Page 1 of 2 12 LastLast
Results 1 to 13 of 23
  1. #1
    Join Date
    Jul 2016
    Location
    New Jersey
    Posts
    3,116
    Post Likes

    Theoretical exercise in the sizing of HVAC system equipment

    *Disclaimer: This is just an exercise in theory. I have no particular installation in mind, and my general angle for the question is residential cooling, where installation of equipment is determined by the manufacturer, not custom-sized and built.

    Which components of an HVAC system are most critical when considering sizing and capacity, or are all components equally critical? Example, if the condensing unit was properly sized, but an undersized evaporator coil was put in, could you compensate for that by over-sizing the blower and ducts (ie. adding more CFM to grab more BTUs without screwing up static pressure)? Optimal efficiency wouldn't be reached, of course, but could a smart guy tweaking the system make up for one under-sized component (or an over-sized one, for that matter) with some creativity?

    Has anyone ever been forced to do something like this in the field, that is, try to make mismatched equipment work somehow?

    I'm not looking for a referral to Manuals J, S, T, D...etc. I just want to pick the brains of people who know more than me. Thanks.

  2. #2
    Join Date
    Jul 2014
    Location
    Apache Junction, Arizona
    Posts
    1,132
    Post Likes
    I do run the numbers if i have time through quickloads for good estimate what i gonna need ..

    Sometimes I have to replace lets say a condenser unit with a new one and has a refrigerant change like from R22 to 410A.

    Mostly I only have to change the metering device if is piston the recommended size or the TXV for that size tons and refrigerant type.

    I did suspect I had a mismatched coil once since the outside unit was stolen and when I replaced it I simply experimented a little with different orfice sizes on the piston..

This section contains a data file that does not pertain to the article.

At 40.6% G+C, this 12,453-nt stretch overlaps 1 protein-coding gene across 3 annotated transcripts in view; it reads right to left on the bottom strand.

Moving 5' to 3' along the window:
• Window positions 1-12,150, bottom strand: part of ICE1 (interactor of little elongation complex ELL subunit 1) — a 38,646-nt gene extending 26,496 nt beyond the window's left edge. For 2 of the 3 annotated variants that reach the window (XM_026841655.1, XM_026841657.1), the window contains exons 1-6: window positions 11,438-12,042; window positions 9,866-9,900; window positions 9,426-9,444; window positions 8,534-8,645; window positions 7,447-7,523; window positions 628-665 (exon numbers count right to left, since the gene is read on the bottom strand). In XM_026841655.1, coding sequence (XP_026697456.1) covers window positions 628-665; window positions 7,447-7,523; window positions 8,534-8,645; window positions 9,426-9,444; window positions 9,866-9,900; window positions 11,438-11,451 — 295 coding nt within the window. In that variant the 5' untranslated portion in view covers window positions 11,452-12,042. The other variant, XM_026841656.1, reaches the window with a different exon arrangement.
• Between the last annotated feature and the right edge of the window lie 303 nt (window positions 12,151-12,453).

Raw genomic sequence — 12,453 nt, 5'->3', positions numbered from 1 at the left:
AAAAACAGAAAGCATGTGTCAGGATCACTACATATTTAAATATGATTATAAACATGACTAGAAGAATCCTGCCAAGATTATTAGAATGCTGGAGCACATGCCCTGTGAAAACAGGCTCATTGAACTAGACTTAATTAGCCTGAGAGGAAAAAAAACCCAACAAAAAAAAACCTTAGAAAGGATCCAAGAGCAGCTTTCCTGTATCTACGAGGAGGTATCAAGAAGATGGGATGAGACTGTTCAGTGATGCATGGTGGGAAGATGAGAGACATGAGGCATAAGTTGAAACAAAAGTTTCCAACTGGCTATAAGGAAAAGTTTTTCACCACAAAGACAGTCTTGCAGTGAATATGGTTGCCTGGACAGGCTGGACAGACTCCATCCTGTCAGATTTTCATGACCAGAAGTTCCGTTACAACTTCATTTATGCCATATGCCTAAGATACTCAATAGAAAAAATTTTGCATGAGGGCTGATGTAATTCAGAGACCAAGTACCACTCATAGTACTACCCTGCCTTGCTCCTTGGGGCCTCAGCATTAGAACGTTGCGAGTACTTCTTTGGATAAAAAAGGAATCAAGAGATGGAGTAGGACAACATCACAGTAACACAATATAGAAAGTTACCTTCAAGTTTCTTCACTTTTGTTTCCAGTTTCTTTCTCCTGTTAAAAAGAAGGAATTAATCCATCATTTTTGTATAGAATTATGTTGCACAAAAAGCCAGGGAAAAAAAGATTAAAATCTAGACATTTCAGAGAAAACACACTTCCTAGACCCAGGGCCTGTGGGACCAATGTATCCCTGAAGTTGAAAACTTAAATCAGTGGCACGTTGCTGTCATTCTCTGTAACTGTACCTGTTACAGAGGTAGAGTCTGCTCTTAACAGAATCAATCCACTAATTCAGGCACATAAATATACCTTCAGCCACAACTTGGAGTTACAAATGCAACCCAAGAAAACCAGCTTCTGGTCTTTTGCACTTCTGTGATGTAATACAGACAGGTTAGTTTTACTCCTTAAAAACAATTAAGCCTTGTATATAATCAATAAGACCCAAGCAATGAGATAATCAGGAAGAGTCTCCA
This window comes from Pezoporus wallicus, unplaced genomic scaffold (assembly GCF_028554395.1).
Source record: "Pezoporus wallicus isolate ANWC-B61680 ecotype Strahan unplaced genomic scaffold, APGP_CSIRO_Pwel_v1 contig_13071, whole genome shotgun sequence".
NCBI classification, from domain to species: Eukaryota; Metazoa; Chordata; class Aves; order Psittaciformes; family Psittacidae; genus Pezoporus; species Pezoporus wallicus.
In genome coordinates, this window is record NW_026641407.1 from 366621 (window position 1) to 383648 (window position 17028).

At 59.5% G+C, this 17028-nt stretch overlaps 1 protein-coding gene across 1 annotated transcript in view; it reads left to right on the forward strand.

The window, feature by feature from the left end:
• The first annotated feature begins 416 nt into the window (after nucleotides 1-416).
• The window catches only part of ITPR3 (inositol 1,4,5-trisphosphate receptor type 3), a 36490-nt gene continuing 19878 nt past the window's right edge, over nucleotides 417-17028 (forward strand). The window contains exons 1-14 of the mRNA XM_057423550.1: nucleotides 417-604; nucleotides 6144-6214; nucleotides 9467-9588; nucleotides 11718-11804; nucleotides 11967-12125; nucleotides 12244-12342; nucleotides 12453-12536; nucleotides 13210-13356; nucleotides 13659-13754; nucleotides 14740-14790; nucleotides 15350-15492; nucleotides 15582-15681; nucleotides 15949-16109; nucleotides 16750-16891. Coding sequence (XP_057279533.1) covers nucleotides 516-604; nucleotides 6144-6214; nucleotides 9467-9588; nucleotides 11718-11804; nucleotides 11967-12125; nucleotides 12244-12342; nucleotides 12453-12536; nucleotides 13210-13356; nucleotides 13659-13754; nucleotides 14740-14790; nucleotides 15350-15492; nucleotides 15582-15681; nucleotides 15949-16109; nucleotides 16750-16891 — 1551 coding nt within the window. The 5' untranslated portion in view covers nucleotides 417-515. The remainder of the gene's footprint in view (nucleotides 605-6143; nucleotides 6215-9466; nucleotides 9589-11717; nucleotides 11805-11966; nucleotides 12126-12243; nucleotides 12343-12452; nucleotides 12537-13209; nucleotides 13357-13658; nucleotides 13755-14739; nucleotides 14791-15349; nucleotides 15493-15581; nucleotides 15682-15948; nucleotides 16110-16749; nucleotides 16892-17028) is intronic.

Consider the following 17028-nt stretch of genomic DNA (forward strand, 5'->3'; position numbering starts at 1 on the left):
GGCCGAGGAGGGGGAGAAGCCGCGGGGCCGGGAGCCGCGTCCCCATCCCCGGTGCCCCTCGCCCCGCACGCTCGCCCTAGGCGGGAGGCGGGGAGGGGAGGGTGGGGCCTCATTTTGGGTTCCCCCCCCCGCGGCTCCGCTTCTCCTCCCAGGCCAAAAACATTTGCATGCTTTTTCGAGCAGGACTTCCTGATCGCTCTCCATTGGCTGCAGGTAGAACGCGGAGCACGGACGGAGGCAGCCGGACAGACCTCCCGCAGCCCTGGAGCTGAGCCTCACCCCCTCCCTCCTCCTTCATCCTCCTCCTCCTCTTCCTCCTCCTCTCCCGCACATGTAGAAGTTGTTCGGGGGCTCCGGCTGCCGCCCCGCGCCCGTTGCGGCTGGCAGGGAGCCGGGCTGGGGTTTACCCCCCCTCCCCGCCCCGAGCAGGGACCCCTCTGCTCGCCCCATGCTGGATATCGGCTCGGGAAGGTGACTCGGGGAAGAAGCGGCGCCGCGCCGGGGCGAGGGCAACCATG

system ran well even mismatched.

    I pay close attention to the subcooling and superheat and airflow and condition of the ductwork and its integrity.

    I may not know more than you but I thought I would contribute to your thread..
    "I never lie because I don't fear anyone. You only lie when you're afraid." - John Gotti

    “Always shoot first . . . that way they know you’re armed!” - Orrin Porter Rockwell

    "Individuals and entities performing contracting work illegally and without a license place the public at risk and effectively steal millions from Arizona's hardworking, law-abiding contractors and their employees," - Jeff Fleetham, director of the Arizona Registrar of Contractors.

  3. #3
    Join Date
    Mar 2013
    Location
    Billington Heights, NY
    Posts
    21,628
    Post Likes
    PHM does this all the time. He's the Franken-King.

  4. Likes HellGato, MadMasticator liked this post
  5. #4
    Join Date
    Jul 2016
    Location
    New Jersey
    Posts
    3,116
    Post Likes
    Thread Starter
    Quote Originally Posted by HellGato View Post
    I do run the numbers if i have time through quickloads for good estimate what i gonna need ..

    Sometimes I have to replace lets say a condenser unit with a new one and has a refrigerant change like from R22 to 410A.

    Mostly I only have to change the metering device if is piston the recommended size or the TXV for that size tons and refrigerant type.

    I did suspect I had a mismatched coil once since the outside unit was stolen and when I replaced it I simply experimented a little with different orfice sizes on the piston..

    system ran well even mismatched.

    I pay close attention to the subcooling and superheat and airflow and condition of the ductwork and its integrity.

    I may not know more than you but I thought I would contribute to your thread..